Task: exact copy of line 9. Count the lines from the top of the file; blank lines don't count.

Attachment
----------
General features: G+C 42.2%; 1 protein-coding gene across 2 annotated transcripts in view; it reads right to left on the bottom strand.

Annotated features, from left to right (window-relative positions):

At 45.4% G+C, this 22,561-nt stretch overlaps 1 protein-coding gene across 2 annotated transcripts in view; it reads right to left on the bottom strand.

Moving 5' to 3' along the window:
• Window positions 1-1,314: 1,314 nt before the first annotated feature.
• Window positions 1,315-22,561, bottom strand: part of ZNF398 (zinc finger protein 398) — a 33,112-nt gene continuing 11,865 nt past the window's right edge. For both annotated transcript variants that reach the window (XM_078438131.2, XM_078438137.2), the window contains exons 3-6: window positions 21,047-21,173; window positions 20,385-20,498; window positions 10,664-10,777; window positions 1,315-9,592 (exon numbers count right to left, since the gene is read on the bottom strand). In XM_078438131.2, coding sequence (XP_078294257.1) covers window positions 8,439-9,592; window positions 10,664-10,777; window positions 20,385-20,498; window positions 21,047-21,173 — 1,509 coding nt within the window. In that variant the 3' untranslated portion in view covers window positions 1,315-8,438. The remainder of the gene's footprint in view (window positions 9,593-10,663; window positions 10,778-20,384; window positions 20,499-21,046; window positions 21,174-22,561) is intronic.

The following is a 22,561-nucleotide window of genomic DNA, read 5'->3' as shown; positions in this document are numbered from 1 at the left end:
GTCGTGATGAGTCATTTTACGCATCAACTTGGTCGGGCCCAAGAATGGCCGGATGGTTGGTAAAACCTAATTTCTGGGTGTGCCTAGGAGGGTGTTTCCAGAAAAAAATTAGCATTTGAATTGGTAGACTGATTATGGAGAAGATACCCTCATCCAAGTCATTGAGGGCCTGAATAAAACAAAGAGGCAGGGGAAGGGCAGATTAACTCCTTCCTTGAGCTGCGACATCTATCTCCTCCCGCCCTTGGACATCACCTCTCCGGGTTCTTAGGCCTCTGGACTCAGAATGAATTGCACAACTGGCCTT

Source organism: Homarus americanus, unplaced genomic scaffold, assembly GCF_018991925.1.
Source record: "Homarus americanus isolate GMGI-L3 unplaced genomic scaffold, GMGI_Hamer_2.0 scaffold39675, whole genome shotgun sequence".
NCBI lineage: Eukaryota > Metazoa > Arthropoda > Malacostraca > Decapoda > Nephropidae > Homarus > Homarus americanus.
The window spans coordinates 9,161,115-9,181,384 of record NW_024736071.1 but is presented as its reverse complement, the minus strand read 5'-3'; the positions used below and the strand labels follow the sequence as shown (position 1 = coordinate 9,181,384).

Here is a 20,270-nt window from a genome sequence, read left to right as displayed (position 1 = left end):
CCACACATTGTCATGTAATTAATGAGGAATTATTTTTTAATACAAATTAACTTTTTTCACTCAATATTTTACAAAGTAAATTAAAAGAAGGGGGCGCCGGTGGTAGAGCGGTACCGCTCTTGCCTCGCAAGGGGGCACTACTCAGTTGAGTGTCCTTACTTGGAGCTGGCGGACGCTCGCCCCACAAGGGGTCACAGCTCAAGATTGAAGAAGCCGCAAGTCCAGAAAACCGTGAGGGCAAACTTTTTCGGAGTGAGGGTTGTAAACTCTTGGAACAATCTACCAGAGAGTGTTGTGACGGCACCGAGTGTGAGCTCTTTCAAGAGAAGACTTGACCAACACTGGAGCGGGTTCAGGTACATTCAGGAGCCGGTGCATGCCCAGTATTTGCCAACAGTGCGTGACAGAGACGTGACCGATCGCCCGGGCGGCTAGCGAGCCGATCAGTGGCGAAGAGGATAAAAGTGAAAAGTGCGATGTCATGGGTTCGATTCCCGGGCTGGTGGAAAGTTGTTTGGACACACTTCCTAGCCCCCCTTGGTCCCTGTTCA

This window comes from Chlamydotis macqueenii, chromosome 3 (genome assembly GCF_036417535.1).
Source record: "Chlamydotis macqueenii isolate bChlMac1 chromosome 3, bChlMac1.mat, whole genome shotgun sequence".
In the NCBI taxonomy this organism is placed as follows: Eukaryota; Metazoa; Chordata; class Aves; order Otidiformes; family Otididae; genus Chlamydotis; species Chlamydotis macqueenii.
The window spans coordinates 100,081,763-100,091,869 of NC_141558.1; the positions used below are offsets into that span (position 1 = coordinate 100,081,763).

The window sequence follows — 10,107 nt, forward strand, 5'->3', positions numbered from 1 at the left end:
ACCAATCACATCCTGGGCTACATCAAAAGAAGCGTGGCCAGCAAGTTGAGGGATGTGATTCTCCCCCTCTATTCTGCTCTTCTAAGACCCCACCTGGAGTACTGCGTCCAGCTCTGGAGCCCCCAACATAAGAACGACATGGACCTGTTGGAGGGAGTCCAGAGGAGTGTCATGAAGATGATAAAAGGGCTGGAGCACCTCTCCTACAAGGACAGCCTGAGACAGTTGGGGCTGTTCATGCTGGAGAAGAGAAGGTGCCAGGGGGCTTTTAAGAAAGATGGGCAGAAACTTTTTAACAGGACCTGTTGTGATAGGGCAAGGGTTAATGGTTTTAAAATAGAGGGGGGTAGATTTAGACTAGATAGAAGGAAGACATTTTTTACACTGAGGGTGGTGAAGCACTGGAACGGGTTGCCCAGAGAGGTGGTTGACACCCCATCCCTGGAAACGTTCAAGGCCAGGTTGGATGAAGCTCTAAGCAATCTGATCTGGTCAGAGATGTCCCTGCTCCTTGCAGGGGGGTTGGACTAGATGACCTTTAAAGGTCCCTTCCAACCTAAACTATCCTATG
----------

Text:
Source organism: Homarus americanus, unplaced genomic scaffold, assembly GCF_018991925.1.